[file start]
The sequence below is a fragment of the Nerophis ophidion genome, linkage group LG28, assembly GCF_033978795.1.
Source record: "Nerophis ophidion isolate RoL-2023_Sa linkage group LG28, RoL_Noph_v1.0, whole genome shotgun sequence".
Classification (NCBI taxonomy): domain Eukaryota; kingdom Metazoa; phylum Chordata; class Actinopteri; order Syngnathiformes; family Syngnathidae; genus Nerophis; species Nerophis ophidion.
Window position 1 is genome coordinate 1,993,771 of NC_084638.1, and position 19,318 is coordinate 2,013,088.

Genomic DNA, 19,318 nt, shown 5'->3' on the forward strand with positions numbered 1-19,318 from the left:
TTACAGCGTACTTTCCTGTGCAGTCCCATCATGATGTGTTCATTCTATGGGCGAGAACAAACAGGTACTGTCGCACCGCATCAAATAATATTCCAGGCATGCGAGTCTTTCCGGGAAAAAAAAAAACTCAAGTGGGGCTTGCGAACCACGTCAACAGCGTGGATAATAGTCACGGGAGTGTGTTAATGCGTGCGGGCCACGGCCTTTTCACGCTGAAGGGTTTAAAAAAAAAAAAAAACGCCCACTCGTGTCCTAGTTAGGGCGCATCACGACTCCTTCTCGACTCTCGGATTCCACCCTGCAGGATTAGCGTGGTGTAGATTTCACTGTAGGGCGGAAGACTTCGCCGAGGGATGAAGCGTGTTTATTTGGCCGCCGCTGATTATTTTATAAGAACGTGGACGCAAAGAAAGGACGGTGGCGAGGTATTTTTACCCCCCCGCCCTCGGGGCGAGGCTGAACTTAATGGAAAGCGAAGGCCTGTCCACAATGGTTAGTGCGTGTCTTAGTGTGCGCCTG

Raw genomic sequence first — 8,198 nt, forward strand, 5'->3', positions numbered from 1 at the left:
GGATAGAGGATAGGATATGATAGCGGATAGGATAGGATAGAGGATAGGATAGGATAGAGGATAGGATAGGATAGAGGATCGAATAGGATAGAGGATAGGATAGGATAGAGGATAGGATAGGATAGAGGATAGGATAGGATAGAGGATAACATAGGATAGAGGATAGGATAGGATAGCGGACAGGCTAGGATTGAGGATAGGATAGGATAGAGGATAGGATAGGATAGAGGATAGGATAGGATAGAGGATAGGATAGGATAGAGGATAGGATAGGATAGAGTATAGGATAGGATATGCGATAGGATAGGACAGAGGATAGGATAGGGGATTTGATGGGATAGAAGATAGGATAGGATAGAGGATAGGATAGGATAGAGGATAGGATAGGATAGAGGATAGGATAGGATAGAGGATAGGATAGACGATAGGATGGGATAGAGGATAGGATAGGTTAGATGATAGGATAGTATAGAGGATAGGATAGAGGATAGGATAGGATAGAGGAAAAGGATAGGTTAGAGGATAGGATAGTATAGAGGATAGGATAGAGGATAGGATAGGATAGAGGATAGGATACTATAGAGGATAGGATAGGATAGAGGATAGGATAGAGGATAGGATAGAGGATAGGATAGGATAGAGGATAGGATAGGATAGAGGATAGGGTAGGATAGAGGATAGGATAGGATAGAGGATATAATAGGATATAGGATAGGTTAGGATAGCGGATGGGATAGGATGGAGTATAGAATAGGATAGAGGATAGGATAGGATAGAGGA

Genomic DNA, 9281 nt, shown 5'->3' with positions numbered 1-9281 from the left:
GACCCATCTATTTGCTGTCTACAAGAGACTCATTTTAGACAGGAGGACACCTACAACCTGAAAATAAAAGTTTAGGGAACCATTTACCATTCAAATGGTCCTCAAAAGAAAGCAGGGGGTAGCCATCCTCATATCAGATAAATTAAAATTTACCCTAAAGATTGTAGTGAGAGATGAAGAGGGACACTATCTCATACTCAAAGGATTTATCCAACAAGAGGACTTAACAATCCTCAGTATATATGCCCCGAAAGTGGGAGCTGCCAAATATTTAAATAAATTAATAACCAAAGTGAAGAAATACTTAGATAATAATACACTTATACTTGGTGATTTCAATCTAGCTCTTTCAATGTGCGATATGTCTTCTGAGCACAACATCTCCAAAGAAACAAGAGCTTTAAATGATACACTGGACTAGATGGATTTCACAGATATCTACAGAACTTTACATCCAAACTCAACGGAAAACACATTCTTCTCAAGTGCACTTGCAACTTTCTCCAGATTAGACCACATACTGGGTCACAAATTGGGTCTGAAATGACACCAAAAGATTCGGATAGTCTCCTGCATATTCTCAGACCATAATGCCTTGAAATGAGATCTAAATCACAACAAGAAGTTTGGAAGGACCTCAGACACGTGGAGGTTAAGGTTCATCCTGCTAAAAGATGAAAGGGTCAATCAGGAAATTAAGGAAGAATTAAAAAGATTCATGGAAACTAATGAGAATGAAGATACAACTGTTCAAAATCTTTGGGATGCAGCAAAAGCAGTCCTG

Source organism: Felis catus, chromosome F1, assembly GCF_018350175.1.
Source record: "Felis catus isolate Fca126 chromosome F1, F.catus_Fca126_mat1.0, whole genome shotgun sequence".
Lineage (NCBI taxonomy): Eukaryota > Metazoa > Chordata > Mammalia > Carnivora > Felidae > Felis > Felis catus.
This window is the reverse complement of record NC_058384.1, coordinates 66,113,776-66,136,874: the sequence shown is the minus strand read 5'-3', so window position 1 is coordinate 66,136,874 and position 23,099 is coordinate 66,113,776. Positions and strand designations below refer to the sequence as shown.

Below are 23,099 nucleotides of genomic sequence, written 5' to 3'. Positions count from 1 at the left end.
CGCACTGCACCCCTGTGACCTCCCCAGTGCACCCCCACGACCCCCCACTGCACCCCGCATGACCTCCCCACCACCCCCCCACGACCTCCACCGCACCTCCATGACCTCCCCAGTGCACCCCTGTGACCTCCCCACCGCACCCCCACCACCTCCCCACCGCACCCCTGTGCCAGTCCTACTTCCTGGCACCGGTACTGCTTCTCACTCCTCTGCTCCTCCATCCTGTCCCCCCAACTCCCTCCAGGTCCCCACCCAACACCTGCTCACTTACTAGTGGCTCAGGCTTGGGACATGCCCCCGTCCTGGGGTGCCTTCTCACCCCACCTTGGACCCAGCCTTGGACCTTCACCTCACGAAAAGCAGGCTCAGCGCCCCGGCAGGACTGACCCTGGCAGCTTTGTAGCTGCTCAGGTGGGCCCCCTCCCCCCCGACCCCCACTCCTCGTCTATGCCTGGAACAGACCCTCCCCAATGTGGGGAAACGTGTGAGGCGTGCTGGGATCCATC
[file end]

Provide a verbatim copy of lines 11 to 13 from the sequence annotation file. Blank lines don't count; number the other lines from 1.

Source organism: Felis catus, chromosome F1, assembly GCF_018350175.1.
Source record: "Felis catus isolate Fca126 chromosome F1, F.catus_Fca126_mat1.0, whole genome shotgun sequence".
Lineage (NCBI taxonomy): Eukaryota > Metazoa > Chordata > Mammalia > Carnivora > Felidae > Felis > Felis catus.